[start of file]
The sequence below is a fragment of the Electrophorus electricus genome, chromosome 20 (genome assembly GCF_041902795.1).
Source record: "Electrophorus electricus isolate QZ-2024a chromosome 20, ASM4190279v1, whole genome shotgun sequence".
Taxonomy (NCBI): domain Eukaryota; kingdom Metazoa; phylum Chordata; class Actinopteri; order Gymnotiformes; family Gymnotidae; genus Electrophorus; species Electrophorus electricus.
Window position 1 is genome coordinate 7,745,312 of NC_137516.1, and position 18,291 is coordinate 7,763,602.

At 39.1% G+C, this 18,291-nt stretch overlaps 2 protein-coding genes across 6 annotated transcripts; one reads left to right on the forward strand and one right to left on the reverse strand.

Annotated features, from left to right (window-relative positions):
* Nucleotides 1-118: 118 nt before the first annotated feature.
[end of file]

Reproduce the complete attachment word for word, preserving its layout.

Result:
The sequence below is a fragment of the Electrophorus electricus genome, chromosome 20 (genome assembly GCF_041902795.1).
Source record: "Electrophorus electricus isolate QZ-2024a chromosome 20, ASM4190279v1, whole genome shotgun sequence".
Taxonomy (NCBI): domain Eukaryota; kingdom Metazoa; phylum Chordata; class Actinopteri; order Gymnotiformes; family Gymnotidae; genus Electrophorus; species Electrophorus electricus.
Window position 1 is genome coordinate 7,745,312 of NC_137516.1, and position 18,291 is coordinate 7,763,602.

At 39.1% G+C, this 18,291-nt stretch overlaps 2 protein-coding genes across 6 annotated transcripts; one reads left to right on the forward strand and one right to left on the reverse strand.

Annotated features, from left to right (window-relative positions):
* Nucleotides 1-118: 118 nt before the first annotated feature.